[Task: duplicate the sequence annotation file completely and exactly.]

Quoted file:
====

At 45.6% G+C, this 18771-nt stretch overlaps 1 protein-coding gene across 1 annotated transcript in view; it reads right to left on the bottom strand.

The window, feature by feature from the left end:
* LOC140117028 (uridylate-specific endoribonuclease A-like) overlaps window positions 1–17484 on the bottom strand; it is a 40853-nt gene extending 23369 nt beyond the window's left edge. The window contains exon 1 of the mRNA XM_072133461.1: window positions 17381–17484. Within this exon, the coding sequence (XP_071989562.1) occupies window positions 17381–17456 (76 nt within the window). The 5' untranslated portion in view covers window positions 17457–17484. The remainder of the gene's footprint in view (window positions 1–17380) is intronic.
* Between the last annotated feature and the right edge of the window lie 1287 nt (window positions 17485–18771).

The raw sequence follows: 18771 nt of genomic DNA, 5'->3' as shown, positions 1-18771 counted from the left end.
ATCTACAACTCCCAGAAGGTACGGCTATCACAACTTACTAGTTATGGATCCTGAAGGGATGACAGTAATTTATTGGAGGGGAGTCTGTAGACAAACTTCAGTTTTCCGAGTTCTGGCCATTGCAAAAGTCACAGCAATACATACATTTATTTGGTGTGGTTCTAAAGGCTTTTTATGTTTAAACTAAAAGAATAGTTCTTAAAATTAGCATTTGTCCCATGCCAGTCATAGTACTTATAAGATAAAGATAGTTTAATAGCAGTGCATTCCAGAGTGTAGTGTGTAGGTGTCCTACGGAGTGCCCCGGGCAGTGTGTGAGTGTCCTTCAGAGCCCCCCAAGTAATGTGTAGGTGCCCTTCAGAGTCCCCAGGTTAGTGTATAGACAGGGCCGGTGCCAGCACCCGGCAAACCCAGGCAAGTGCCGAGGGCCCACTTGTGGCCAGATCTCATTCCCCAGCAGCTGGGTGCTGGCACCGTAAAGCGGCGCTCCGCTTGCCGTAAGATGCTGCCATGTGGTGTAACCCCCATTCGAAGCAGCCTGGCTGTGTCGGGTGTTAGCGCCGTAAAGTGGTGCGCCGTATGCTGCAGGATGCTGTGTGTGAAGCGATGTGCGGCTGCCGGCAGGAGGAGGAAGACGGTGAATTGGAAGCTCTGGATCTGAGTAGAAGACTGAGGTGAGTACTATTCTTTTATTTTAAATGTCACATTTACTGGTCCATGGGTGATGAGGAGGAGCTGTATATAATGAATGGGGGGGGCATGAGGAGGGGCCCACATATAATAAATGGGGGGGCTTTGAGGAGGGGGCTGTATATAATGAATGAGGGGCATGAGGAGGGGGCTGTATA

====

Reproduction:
At 45.6% G+C, this 18771-nt stretch overlaps 1 protein-coding gene across 1 annotated transcript in view; it reads right to left on the bottom strand.

The window, feature by feature from the left end:
* LOC140117028 (uridylate-specific endoribonuclease A-like) overlaps window positions 1–17484 on the bottom strand; it is a 40853-nt gene extending 23369 nt beyond the window's left edge. The window contains exon 1 of the mRNA XM_072133461.1: window positions 17381–17484. Within this exon, the coding sequence (XP_071989562.1) occupies window positions 17381–17456 (76 nt within the window). The 5' untranslated portion in view covers window positions 17457–17484. The remainder of the gene's footprint in view (window positions 1–17380) is intronic.
* Between the last annotated feature and the right edge of the window lie 1287 nt (window positions 17485–18771).

The raw sequence follows: 18771 nt of genomic DNA, 5'->3' as shown, positions 1-18771 counted from the left end.
ATCTACAACTCCCAGAAGGTACGGCTATCACAACTTACTAGTTATGGATCCTGAAGGGATGACAGTAATTTATTGGAGGGGAGTCTGTAGACAAACTTCAGTTTTCCGAGTTCTGGCCATTGCAAAAGTCACAGCAATACATACATTTATTTGGTGTGGTTCTAAAGGCTTTTTATGTTTAAACTAAAAGAATAGTTCTTAAAATTAGCATTTGTCCCATGCCAGTCATAGTACTTATAAGATAAAGATAGTTTAATAGCAGTGCATTCCAGAGTGTAGTGTGTAGGTGTCCTACGGAGTGCCCCGGGCAGTGTGTGAGTGTCCTTCAGAGCCCCCCAAGTAATGTGTAGGTGCCCTTCAGAGTCCCCAGGTTAGTGTATAGACAGGGCCGGTGCCAGCACCCGGCAAACCCAGGCAAGTGCCGAGGGCCCACTTGTGGCCAGATCTCATTCCCCAGCAGCTGGGTGCTGGCACCGTAAAGCGGCGCTCCGCTTGCCGTAAGATGCTGCCATGTGGTGTAACCCCCATTCGAAGCAGCCTGGCTGTGTCGGGTGTTAGCGCCGTAAAGTGGTGCGCCGTATGCTGCAGGATGCTGTGTGTGAAGCGATGTGCGGCTGCCGGCAGGAGGAGGAAGACGGTGAATTGGAAGCTCTGGATCTGAGTAGAAGACTGAGGTGAGTACTATTCTTTTATTTTAAATGTCACATTTACTGGTCCATGGGTGATGAGGAGGAGCTGTATATAATGAATGGGGGGGGCATGAGGAGGGGCCCACATATAATAAATGGGGGGGCTTTGAGGAGGGGGCTGTATATAATGAATGAGGGGCATGAGGAGGGGGCTGTATA